Chapter 13: The Spread of Chinese Civilization: Japan, Korea, Vietnam
The spread of ideas, organizational models, and material culture from a common Chinese center spawned the rise of three civilizations: Japan, Korea, and Vietnam.
Japan: The Imperial Age
- Japanese civilizations borrowed many things from China such as: army, bureaucracy, etiquette, and art.
- The attempt to remake Japanese monarch was rejected because changes were resisted by Buddhist rulers and families.
- Buddhism influence was later limited resulting in more bureaucratic freedom of change.
- Japanese courts lost political control to aristocratic families and local warlords.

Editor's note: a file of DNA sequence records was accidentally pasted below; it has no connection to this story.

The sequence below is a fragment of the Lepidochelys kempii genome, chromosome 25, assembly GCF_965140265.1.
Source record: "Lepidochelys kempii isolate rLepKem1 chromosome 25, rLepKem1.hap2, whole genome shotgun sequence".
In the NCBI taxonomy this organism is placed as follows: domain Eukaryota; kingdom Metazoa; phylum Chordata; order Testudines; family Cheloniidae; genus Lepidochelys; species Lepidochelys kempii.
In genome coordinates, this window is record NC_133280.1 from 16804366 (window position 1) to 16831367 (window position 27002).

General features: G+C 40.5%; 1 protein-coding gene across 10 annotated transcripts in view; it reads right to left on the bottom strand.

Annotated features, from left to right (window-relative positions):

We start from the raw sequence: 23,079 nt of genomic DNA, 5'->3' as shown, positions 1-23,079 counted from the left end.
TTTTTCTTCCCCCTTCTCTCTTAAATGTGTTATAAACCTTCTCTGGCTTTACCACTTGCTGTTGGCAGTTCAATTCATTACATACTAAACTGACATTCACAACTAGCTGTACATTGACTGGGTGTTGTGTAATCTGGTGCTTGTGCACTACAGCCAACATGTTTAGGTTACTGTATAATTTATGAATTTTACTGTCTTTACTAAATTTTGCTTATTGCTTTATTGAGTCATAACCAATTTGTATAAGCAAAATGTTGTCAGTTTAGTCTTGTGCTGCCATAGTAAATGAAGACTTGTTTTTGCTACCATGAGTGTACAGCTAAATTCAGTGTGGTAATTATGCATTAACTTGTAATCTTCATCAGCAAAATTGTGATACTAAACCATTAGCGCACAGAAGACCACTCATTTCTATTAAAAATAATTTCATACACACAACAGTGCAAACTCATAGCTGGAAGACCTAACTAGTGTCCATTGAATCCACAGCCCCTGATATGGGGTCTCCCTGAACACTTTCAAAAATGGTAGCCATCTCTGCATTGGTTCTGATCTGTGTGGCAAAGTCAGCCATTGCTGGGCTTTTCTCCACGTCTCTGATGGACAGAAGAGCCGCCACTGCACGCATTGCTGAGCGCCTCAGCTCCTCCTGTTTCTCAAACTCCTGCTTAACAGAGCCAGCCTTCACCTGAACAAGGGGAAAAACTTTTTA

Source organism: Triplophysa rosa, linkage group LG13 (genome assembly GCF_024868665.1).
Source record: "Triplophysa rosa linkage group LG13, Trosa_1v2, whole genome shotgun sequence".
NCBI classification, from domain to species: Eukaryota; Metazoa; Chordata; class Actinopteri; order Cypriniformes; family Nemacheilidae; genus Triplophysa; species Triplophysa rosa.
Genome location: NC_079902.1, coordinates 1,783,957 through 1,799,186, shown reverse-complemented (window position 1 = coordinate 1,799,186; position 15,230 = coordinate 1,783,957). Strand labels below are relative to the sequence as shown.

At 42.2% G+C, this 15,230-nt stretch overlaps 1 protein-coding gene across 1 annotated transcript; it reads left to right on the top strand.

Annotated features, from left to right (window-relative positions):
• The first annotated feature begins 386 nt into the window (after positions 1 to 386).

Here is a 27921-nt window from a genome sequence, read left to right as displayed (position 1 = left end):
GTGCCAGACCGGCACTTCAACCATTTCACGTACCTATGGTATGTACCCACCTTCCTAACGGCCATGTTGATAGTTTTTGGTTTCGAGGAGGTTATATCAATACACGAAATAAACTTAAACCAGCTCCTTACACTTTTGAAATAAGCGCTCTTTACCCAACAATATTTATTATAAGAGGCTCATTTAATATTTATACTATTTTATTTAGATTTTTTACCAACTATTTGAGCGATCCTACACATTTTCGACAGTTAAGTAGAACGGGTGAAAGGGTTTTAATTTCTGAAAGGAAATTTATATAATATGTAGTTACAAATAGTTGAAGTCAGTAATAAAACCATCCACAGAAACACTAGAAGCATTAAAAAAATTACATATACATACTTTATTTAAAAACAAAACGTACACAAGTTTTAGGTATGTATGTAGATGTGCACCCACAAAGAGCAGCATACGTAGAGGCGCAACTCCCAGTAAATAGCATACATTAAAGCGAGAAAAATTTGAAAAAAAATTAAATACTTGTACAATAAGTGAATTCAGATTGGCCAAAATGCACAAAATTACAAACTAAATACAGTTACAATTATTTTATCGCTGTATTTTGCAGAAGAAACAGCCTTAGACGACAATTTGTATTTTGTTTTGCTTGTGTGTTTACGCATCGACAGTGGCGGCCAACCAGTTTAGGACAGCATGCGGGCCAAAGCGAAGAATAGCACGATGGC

- Warrior class began to dominate aspects of everyday life.
The Era of Warrior Dominance
- Because of constant civil wars in 1467-1477, Japan reverted to barbarism with declining Chinese influence.
- After the time of war, guild organizations reconstructed Japanese civilization by providing social stability and group protection.
Korea: Between China and Japan
- Korea had a separate identity from China in terms of dress, cuisine, and a unique social class system, despite sinification and the extensive adaptation of Chinese culture including Buddhism and Chinese writing.
Between China and Southeast Asia: The Making of Vietnam
- The Han dynasty conquered Vietnam at the end of the 2nd century, but it successfully regained independence after about 800 years although Chinese culture continued to play central roles in society.